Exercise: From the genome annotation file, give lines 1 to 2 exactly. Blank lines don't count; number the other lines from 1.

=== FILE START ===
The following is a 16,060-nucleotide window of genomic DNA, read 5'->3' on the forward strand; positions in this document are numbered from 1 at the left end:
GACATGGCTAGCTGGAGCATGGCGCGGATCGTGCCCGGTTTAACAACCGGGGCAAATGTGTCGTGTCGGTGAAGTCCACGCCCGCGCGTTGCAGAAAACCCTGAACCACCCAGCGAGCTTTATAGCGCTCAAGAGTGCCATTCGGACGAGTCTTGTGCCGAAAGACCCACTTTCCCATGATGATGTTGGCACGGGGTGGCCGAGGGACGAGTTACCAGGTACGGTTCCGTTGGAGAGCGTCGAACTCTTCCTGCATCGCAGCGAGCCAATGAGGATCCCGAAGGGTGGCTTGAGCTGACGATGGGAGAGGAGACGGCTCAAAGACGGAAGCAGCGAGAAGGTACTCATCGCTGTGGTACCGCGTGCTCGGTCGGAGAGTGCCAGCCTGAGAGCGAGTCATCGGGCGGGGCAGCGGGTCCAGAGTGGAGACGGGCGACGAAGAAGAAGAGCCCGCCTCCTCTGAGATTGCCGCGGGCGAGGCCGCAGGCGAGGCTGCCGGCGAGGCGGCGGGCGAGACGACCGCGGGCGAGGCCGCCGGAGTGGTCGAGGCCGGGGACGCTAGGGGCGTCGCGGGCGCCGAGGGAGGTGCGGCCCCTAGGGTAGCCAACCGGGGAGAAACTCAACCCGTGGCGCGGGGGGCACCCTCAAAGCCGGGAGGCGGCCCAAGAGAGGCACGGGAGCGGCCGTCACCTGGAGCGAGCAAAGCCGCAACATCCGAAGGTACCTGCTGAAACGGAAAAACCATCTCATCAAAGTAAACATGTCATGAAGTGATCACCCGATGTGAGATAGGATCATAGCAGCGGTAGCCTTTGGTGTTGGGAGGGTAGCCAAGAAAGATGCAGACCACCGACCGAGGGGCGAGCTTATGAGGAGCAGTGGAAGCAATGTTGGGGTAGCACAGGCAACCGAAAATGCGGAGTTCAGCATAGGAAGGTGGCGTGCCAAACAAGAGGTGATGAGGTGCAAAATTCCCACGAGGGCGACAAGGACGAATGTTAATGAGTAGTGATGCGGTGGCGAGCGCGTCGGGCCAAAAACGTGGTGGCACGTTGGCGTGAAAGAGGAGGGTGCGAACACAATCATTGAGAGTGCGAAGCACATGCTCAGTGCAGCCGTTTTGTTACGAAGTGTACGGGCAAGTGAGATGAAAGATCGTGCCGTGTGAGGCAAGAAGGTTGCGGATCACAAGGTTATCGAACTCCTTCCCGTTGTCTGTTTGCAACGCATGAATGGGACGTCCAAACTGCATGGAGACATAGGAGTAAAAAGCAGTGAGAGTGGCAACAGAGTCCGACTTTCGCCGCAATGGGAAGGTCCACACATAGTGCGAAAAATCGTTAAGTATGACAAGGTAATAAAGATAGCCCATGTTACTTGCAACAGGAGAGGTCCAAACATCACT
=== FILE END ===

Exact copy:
The following is a 16,060-nucleotide window of genomic DNA, read 5'->3' on the forward strand; positions in this document are numbered from 1 at the left end:
GACATGGCTAGCTGGAGCATGGCGCGGATCGTGCCCGGTTTAACAACCGGGGCAAATGTGTCGTGTCGGTGAAGTCCACGCCCGCGCGTTGCAGAAAACCCTGAACCACCCAGCGAGCTTTATAGCGCTCAAGAGTGCCATTCGGACGAGTCTTGTGCCGAAAGACCCACTTTCCCATGATGATGTTGGCACGGGGTGGCCGAGGGACGAGTTACCAGGTACGGTTCCGTTGGAGAGCGTCGAACTCTTCCTGCATCGCAGCGAGCCAATGAGGATCCCGAAGGGTGGCTTGAGCTGACGATGGGAGAGGAGACGGCTCAAAGACGGAAGCAGCGAGAAGGTACTCATCGCTGTGGTACCGCGTGCTCGGTCGGAGAGTGCCAGCCTGAGAGCGAGTCATCGGGCGGGGCAGCGGGTCCAGAGTGGAGACGGGCGACGAAGAAGAAGAGCCCGCCTCCTCTGAGATTGCCGCGGGCGAGGCCGCAGGCGAGGCTGCCGGCGAGGCGGCGGGCGAGACGACCGCGGGCGAGGCCGCCGGAGTGGTCGAGGCCGGGGACGCTAGGGGCGTCGCGGGCGCCGAGGGAGGTGCGGCCCCTAGGGTAGCCAACCGGGGAGAAACTCAACCCGTGGCGCGGGGGGCACCCTCAAAGCCGGGAGGCGGCCCAAGAGAGGCACGGGAGCGGCCGTCACCTGGAGCGAGCAAAGCCGCAACATCCGAAGGTACCTGCTGAAACGGAAAAACCATCTCATCAAAGTAAACATGTCATGAAGTGATCACCCGATGTGAGATAGGATCATAGCAGCGGTAGCCTTTGGTGTTGGGAGGGTAGCCAAGAAAGATGCAGACCACCGACCGAGGGGCGAGCTTATGAGGAGCAGTGGAAGCAATGTTGGGGTAGCACAGGCAACCGAAAATGCGGAGTTCAGCATAGGAAGGTGGCGTGCCAAACAAGAGGTGATGAGGTGCAAAATTCCCACGAGGGCGACAAGGACGAATGTTAATGAGTAGTGATGCGGTGGCGAGCGCGTCGGGCCAAAAACGTGGTGGCACGTTGGCGTGAAAGAGGAGGGTGCGAACACAATCATTGAGAGTGCGAAGCACATGCTCAGTGCAGCCGTTTTGTTACGAAGTGTACGGGCAAGTGAGATGAAAGATCGTGCCGTGTGAGGCAAGAAGGTTGCGGATCACAAGGTTATCGAACTCCTTCCCGTTGTCTGTTTGCAACGCATGAATGGGACGTCCAAACTGCATGGAGACATAGGAGTAAAAAGCAGTGAGAGTGGCAACAGAGTCCGACTTTCGCCGCAATGGGAAGGTCCACACATAGTGCGAAAAATCGTTAAGTATGACAAGGTAATAAAGATAGCCCATGTTACTTGCAACAGGAGAGGTCCAAACATCACT